Please use this identifier to cite or link to this item:
|Type:||Artigo de periódico|
|Title:||Individual specialization in the hunting wasp Trypoxylon (Trypargilum) albonigrum (Hymenoptera, Crabronidae)|
|Abstract:||Individual-level variation in resource use occurs in a broad array of vertebrate and invertebrate taxa and may have important ecological and evolutionary implications. In this study, we measured the degree of individual-level variation in prey preference of the hunting wasp Trypoxylon albonigrum, which inhabits the Atlantic Forest in southeastern Brazil. This wasp captures several orb-weaving spider genera to provision nests. Individuals consistently specialized on a narrow subset of the prey taxa consumed by the population, indicating the existence of significant individual-level variation in prey preferences. The population niche was broader in the wet season in terms of both prey size and taxa. In the case of prey size, the population niche expansion was achieved via increased individual niche breadths, whereas in the case of prey taxa, individual niches remained relatively constrained, and the population niche expanded via increased interindividual variation. The observed pattern suggests the possibility of functional trade-offs associated with the taxon of the consumed prey. The nature of the trade-offs remains unknown, but they are likely related to learning in searching and/or handling prey. We hypothesize that by specializing on specific prey taxa, individuals increase foraging efficiency, reducing foraging time and ultimately increasing reproductive success.|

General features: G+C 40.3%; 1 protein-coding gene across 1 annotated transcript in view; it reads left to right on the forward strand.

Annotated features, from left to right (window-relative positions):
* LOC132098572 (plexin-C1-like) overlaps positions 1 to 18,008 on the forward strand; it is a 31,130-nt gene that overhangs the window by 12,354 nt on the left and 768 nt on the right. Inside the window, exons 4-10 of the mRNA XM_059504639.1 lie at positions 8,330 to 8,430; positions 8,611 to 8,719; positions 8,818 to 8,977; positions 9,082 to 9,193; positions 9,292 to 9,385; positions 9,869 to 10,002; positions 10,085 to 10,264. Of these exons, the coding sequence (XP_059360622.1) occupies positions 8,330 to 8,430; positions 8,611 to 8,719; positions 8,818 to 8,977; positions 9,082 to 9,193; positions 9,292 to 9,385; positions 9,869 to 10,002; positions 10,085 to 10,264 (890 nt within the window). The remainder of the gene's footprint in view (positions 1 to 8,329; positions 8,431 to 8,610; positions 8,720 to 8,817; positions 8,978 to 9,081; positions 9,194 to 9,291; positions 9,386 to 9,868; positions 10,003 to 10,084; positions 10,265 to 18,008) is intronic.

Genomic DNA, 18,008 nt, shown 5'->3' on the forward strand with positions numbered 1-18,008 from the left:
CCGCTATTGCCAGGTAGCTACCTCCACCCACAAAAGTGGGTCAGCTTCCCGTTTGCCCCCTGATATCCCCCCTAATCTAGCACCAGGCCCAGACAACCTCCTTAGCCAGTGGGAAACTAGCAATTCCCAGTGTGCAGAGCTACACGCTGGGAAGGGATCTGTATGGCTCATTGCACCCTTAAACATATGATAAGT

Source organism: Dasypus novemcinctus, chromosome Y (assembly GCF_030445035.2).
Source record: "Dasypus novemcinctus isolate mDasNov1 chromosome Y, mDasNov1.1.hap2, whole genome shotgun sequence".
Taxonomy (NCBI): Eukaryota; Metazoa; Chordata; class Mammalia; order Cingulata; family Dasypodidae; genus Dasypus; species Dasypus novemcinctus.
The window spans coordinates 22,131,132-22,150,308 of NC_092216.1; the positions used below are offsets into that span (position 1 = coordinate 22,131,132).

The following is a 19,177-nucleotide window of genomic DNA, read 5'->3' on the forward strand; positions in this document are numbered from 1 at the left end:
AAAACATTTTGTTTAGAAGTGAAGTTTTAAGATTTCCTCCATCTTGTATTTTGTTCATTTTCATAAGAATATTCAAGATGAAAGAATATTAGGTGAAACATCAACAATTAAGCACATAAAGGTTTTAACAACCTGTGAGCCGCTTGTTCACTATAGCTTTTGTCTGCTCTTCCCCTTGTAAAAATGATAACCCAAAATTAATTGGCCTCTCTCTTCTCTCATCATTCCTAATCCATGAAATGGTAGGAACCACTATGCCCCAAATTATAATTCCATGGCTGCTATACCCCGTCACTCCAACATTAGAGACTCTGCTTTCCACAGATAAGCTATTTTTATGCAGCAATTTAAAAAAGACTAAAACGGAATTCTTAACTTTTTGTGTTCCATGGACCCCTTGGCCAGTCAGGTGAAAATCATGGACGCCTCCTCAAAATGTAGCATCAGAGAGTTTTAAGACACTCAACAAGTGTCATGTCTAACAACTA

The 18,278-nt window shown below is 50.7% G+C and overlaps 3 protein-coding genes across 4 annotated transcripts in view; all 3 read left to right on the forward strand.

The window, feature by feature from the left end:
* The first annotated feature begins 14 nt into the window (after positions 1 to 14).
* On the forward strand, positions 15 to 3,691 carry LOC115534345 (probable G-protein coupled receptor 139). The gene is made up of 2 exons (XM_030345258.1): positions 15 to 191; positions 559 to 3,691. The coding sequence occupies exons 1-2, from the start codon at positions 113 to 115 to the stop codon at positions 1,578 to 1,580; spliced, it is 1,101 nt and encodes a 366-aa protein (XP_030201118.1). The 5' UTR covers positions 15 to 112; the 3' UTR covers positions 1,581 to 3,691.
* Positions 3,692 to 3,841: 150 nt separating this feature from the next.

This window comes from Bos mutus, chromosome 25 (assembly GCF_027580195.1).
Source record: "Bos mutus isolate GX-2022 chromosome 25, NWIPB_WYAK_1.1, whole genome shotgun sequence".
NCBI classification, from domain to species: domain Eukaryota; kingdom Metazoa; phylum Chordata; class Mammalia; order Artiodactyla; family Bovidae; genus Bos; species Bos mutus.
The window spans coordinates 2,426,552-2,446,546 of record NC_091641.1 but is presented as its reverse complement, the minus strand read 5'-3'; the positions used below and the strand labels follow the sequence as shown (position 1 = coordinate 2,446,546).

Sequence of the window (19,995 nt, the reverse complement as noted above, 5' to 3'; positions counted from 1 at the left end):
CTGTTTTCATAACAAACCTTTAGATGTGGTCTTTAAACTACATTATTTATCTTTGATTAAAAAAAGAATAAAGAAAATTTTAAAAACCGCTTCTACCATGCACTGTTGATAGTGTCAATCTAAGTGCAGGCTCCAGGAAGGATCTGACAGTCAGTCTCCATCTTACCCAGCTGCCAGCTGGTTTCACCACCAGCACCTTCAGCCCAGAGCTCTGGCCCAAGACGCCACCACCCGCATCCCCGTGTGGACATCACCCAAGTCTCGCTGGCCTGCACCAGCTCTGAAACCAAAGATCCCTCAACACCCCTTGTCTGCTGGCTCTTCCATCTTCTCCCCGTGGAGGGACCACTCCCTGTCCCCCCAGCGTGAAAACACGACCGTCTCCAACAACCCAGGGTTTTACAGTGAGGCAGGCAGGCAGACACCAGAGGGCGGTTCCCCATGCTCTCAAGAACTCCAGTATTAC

|Appears in Collections:||Unicamp - Artigos e Outros Documentos|
Items in DSpace are protected by copyright, with all rights reserved, unless otherwise indicated.